Wednesday, February 10, 2016

Randy Tinseth All In For 737-9 (Updated *Data)

Even having a 5-1 lead over the 737-900 with the A321, Randy Tinseth insist on the 737-900 is here to stay. *Data below suggest a 60% to 40% market split with Airbus and Boeing A321 to 737-900 Max order numbers. It's a winner, having booked about 217 (now 418), 737-900 Max versions over-all. However, Airbus has booked 1,052 A321NEO. Randy is the chief Boeing instigator for All Things Boeing in the market place. What Randy knows is projected out in statements like, "We are very pleased with the 737-900 aircraft, it offers... and so forth".

Footnotes suggest otherwise as the A321NEO to 737-900 Max gap tightens.

So why is the competitive order nature for Boeing's 737-900 so diminished against the A321? The Airbus A321 lead of 1,052 to 217 (now 418) is the largest reason for its having a 4,500 to 3072 lead over Boeing when calculating the Max vs NEO total headcount.

Boeing stays with the 737-Max-900, because of other reasons than just "we are pleased".

·      Something "bigger" is coming from Boeing??
·      Airbus line-cut with the A321NEO.
·      Market starvation for a new single aisle solution reaches a heightened condition at the NEO announcement.
·      Boeing was caught giant killing wide bodies during the Single Aisle revamp window.
·      Boeing cannot pivot on the MAX until after its delivery starts.
·      Timing is everything in the aviation Market and Boeing lost that window before 2013.

A <<Better aircraft comparison>>is the 737 MAX over the A321NEO! After linking above with the comparison you will understand Mr. Tinseth position in full.

Boeing really lost the A321 market in 2013 when it came late to the order window for single aisle renovations. It was about 15 months late of the Airbus theft of the single aisle market. It could never recoup the Airbus lead when announcing the MAX so late when the window was opened. The Airbus single aisle margin happens to equal the A321NEO backlog lead over the 737-900 backlog. The 737-900 Max is the better aircraft, but it languishes behind the market out of its lateness coming to the order opportunity. Fifteen months is the difference as Boeing had its hands tied, slaying those wide body giants.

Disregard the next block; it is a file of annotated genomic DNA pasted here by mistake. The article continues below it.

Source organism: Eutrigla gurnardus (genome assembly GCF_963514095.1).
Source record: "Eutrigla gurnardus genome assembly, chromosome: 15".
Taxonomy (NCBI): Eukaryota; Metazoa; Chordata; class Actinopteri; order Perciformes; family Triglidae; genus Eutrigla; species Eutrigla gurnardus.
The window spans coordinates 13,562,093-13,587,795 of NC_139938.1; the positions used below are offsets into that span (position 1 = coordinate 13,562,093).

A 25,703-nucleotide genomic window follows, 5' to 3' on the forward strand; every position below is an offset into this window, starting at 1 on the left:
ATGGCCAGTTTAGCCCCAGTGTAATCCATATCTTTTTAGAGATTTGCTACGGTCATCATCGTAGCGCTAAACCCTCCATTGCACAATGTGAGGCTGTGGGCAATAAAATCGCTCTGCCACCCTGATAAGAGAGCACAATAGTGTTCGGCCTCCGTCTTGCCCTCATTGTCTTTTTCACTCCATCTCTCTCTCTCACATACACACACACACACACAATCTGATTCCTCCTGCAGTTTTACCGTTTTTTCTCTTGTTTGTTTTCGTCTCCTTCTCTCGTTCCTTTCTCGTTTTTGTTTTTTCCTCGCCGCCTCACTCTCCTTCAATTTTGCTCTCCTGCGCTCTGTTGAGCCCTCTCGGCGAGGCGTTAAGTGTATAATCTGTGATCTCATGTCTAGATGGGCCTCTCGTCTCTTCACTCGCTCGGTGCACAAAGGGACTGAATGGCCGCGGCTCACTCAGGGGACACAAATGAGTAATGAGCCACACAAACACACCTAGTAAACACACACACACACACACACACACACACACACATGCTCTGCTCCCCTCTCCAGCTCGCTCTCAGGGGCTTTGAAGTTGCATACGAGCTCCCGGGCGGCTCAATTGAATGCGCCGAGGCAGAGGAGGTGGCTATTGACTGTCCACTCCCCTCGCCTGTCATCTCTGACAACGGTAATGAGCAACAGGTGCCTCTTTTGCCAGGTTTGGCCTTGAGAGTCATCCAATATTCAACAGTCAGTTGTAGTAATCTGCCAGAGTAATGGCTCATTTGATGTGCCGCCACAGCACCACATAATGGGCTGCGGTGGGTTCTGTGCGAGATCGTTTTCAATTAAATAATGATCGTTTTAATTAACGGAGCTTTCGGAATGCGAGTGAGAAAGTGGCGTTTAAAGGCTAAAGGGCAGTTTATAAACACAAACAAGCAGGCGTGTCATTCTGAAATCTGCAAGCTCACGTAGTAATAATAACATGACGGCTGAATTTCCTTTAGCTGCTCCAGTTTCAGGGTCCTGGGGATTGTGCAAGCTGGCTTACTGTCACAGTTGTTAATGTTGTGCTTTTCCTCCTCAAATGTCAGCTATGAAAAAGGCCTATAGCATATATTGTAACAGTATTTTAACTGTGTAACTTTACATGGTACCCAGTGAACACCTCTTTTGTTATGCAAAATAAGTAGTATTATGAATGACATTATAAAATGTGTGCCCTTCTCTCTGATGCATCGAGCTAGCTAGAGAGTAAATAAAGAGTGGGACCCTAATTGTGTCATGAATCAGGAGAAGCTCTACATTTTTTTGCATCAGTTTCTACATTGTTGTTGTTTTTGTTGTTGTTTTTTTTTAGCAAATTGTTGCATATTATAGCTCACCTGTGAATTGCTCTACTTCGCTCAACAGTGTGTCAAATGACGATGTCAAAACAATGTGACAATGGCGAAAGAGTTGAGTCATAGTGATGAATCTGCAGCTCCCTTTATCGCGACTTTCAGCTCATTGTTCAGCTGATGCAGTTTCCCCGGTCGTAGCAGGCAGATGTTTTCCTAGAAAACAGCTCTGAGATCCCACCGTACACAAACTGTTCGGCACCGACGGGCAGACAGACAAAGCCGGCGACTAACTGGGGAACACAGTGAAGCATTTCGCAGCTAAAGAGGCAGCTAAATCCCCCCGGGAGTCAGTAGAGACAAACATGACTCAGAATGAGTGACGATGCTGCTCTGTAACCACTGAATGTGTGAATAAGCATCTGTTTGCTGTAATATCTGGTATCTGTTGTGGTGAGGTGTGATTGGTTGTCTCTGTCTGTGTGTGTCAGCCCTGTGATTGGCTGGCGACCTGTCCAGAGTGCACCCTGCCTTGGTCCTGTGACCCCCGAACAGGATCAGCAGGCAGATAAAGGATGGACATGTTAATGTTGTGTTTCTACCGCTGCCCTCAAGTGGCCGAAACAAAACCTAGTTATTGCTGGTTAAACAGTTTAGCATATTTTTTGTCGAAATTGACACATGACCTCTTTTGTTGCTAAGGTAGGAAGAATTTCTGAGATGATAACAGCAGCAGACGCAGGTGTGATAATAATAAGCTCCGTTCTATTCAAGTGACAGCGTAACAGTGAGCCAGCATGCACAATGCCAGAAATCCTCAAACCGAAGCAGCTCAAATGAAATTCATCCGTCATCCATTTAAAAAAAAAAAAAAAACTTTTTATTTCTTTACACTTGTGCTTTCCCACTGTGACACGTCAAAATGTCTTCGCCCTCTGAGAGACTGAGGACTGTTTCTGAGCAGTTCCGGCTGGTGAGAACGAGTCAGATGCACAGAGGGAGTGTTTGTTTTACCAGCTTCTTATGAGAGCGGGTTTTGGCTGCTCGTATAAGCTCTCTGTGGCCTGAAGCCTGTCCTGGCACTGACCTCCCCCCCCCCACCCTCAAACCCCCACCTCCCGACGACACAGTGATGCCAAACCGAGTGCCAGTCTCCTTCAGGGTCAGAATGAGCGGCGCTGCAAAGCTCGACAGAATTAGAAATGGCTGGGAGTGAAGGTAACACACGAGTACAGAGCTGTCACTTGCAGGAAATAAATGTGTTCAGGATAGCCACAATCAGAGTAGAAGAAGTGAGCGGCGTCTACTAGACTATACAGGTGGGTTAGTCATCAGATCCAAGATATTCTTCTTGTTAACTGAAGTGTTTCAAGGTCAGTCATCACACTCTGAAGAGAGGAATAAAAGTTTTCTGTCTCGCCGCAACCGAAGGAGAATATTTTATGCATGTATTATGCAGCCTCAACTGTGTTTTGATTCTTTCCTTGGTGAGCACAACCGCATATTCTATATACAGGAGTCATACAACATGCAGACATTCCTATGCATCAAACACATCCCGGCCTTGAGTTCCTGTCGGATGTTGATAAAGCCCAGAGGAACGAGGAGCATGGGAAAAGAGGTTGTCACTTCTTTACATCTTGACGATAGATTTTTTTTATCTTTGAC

Footnotes: Pdxlight Data

Good news for Boeing lies in the option counts where it leads Airbus by 1,121 B-options to 1074 A-options at this snapshot moment. The numbers have grown since this chart was last updated where Airbus now stands at 4471 for all A320NEO types having 1094 A321NEO ordered with 125, options.

The Max 900 appears to have about 418 of its type ordered (per wikidata) narrowing the A321 gap over the 737-900 Max.

Boeing Data with far right column data from Wikipedia

Wiki Data: NG Tally for the 737.

Final Chart: NG Queue

As of February 27, 2016: Subject to change upon new orders and completed deliveries.

Note: 737-900 began in 1997 with orders while the A321 started in 1993. The A321 had a four year lead over the 737-900 when it announced in 1997. The Airbus A321NEO was announced in 2012 causing  a 19 year churning for older models and ordering for the latest A321NEO in numbers. A strong consideration for Boeing's catch-up challenge when it announced the 737-900-MAX later during 2013. It is no wonder why the A320-321NEO order gap exists over the Max. The A321 was ready for fleet renewal in Airbus' fleet offering to its customers. Boeing only has an eight years of aging inventory churning up for its recently offered 737-900 Max.